As in the UK, house prices in Australia have rocketted beyond the reach of many people, especially youngsters, because of government policies intended to hoodwink the middle classes of a certain generation into thinking they are wealthy as a result of shrewd investment rather than dumb luck. Naturally, the solution is for the government to interfere further in the housing market by capping house sizes in certain neighbourhoods.

The maximum size of any dwelling would be capped at 120sqm but Dr Pettitt said they would also encourage homes of 50sqm.

All the joys of living in a something the size of a Paris studio, in an Australian backwater. What’s not to like?

Car bays would be capped at one for every new house and two for existing houses.

What’s this got to do with making housing affordable? Nothing whatsoever, it’s just some green shite tacked on the end by lunatics in the local government who want to virtue signal. What it means is any household where both adults work will be put off buying one of these new houses. Bear in mind this scheme is supposed to help young couples.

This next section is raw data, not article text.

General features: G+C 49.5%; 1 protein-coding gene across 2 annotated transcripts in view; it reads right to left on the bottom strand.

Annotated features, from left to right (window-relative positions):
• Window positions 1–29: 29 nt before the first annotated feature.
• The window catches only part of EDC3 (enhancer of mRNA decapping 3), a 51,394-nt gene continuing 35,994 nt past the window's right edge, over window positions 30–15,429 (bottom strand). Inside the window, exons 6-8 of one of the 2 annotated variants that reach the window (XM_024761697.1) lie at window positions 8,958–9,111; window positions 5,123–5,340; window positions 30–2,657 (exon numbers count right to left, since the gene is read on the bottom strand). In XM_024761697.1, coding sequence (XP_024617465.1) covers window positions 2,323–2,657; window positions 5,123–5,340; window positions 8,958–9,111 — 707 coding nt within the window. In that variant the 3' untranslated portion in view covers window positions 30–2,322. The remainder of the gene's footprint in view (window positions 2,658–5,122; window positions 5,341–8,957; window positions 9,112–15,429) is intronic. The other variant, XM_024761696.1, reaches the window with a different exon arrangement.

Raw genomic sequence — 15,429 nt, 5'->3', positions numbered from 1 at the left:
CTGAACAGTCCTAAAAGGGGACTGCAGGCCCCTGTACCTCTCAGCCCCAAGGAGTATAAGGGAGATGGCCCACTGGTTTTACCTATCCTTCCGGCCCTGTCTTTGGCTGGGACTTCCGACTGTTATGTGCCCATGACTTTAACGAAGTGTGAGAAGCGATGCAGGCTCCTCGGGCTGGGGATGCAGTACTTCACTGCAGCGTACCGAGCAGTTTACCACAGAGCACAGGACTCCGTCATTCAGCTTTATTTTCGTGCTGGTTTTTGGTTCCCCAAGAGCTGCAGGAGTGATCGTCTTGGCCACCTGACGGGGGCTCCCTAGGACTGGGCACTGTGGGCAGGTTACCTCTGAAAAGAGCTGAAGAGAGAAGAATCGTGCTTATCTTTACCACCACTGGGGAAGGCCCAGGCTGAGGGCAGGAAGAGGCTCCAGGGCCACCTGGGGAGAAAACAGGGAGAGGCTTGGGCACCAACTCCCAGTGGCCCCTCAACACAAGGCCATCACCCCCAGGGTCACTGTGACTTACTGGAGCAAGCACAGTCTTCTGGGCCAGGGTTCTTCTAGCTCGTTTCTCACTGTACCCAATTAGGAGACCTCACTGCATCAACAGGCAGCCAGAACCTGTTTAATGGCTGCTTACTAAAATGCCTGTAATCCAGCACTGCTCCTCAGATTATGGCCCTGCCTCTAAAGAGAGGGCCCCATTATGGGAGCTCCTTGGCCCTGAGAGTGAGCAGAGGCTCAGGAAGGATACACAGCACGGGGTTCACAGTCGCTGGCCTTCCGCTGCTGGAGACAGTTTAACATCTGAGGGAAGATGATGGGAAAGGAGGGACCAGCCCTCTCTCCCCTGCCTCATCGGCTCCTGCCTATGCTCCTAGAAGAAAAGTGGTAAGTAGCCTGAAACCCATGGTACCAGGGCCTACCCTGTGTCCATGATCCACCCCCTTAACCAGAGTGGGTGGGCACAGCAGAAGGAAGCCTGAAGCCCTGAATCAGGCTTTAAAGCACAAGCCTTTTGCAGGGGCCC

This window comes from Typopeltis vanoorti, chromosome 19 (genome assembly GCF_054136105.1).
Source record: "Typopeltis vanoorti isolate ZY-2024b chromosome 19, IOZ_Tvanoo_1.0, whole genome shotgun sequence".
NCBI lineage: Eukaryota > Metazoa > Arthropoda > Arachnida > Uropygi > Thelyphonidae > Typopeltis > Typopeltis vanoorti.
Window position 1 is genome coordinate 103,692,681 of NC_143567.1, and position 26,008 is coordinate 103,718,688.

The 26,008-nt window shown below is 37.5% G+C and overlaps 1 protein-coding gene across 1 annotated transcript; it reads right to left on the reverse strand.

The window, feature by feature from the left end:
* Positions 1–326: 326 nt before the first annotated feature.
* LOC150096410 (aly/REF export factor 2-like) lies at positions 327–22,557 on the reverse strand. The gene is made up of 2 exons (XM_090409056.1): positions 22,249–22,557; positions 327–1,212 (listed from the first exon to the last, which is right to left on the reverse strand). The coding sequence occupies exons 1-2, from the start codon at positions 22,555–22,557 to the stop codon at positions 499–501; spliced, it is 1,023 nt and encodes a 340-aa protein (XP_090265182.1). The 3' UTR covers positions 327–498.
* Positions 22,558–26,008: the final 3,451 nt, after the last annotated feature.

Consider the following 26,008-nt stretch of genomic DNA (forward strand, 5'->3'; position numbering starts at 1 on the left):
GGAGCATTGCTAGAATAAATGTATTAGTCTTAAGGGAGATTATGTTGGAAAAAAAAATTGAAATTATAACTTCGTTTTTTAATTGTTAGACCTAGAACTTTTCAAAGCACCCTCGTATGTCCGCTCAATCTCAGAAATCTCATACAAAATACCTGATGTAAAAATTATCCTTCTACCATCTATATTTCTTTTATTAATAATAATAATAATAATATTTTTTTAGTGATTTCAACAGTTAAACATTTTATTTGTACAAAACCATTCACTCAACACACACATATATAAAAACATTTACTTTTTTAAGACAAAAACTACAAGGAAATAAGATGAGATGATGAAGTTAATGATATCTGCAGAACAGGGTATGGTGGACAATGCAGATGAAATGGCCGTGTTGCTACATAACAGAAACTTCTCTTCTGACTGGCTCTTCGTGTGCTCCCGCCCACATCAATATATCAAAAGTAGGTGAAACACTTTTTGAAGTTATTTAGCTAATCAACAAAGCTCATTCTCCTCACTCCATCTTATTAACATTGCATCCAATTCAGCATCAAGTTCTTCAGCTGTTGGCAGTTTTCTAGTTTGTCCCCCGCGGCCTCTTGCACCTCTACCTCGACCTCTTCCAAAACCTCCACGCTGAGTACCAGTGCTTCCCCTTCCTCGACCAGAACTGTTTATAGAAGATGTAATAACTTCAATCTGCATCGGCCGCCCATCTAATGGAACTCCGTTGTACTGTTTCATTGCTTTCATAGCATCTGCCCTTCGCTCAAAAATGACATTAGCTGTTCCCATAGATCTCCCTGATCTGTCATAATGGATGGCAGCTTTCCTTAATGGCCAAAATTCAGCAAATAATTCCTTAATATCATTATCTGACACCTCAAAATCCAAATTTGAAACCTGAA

Ms McKenzie, who is working on a prototype for compact, affordable and moveable housing, said different solutions were needed to address Perth’s urban sprawl.

“The consumption of land here in Perth is far greater than anywhere in the world,” she said. “I take my hat off to Fremantle: they’re doing something and it’s new and it’s different.”

There was an old joke that the Saudis were so dysfunctional they could run out of sand. I think it’s time to update that joke to Western Australians running out of land.


Trump on Trade